Baby we were Born to Run
Baby we were born to run. Never was a truer word sung. Children often seem utterly incapable of walking. Why dawdle to the park when you can sprint? Why amble to the ice cream van when you can hurtle?
Kids are natural fast movers and love to race – just watch the reception class at sports day. If they’re not focused on the finish line, they’re lapping up the crowd’s cheers as they showboat along at the rear of the pack.
But, increasingly, children’s running isn’t simply limited to sports day. Wherever you might find an adult racing – at the Park Run, any old Fun Run, or sprightly celebrity endorsed 10k - invariably there is now an event for kids.
The phenomenal success of ParkRun – 3 million runners/1,000 parks – is well known. But less so the junior event:100,000 young runners have taken part in over 150 parks worldwide. Meanwhile, fun runs aren’t just a pelt around a playing field; that would be boring. These days there are bubble themed runs, chocolate chases and halloween zombie sprints, to name but three of the zanier outings.
Partly the kiddie interest is because of the thrill of competition - as old-fashioned sports days with podiums and FIRST PLACE PRIZES die out, straightforward running races provide ample opportunity for kids to trounce their peers and allow parents to shout with pride. But partly its because as adults are running more, they are increasingly running with their progeny.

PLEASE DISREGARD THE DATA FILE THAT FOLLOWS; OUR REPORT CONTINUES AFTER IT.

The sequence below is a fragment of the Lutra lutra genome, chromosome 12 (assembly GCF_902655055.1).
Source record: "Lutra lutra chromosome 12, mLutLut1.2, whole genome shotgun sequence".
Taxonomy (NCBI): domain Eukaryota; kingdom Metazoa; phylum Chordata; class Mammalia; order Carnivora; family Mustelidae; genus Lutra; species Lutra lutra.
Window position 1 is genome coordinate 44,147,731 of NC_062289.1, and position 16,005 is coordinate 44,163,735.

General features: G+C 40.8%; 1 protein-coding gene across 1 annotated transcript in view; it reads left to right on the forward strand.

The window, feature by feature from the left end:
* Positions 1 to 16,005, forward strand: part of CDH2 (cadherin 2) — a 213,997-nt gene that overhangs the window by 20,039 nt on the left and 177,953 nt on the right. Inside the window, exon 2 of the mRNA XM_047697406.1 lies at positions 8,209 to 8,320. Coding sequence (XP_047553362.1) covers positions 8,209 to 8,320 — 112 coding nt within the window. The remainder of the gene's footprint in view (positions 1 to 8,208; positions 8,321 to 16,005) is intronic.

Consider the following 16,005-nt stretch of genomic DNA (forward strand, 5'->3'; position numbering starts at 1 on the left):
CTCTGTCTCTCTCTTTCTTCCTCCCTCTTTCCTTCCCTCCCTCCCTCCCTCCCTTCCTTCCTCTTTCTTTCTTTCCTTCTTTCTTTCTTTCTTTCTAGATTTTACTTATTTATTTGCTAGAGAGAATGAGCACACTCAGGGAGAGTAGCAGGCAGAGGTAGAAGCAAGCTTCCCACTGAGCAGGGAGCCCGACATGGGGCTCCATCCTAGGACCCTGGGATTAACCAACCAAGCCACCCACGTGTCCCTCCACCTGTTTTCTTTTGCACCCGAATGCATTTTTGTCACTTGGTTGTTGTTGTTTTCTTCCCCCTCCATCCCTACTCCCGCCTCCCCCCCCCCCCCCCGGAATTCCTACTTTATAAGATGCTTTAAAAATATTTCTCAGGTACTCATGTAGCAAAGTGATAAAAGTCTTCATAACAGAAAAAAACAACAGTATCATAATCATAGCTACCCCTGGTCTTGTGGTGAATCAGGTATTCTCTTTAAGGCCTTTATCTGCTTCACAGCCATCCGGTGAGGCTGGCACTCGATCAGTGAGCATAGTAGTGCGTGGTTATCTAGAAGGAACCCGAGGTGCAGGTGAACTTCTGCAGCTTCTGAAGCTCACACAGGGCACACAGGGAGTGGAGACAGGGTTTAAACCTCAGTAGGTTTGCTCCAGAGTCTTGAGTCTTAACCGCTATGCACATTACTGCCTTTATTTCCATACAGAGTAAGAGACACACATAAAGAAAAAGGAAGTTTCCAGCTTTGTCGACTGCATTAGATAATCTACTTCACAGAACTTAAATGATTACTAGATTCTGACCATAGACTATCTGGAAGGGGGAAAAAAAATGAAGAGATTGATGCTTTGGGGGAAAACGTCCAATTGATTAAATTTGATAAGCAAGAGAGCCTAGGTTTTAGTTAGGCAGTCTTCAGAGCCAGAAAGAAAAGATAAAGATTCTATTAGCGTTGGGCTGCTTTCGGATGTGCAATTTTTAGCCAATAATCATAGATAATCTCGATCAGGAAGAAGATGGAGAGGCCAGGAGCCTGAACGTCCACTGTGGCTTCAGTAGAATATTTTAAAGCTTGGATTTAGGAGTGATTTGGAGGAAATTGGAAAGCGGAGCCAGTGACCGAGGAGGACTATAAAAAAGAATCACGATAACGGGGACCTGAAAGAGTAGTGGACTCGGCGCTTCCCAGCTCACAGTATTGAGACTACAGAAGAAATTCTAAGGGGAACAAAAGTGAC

As anyone who has done a mile with a six-year-old will know – they are fantastic sprinters. They set off like Billy Whizz, leaving you standing, aghast. But they are bad pacers. One mile down and they are done. But pair up a steady-as-she-goes parent and a dynamo-child, though, and you’ve got a dream team.
And training together is far more fun than sweating it solo. Motivationally, they’ve got it licked: kids are up and out before we’ve got our trainers laced. Physically, of course, the benefits are inarguable for both: a 2015 study of 10,000 primary school children in the UK found that two-thirds lacked basic fitness; 60 per cent of women and 70 per cent of men are overweight or obese. If we continue to stand still, we’ re in danger of never moving again as a nation.
But fitness aside, running with a child is a revelation because it opens a new window of communication between the two of you. It’s so much easier to talk freely when you’re side by side, rather than face to face. Without the awkwardness of eye-contact neither of you – but particularly the junior sprinter - feels scrutinised or judged. Plus, it’s difficult to row when you can’t catch your breath.
It’s hard not to feel elated as your teenager - or tiddler - opens up about homework worries or a new-found friend or simply observes the blue blue sky. If you’re running in synch, with no interruptions, bar dog turd dodging, words tumble out as the path stretches before you.
That’s why, with the weather set fair for non-competitive sports day just around the corner and the memory of our Olympic legacy fading, the time has never been better to hit the ground running.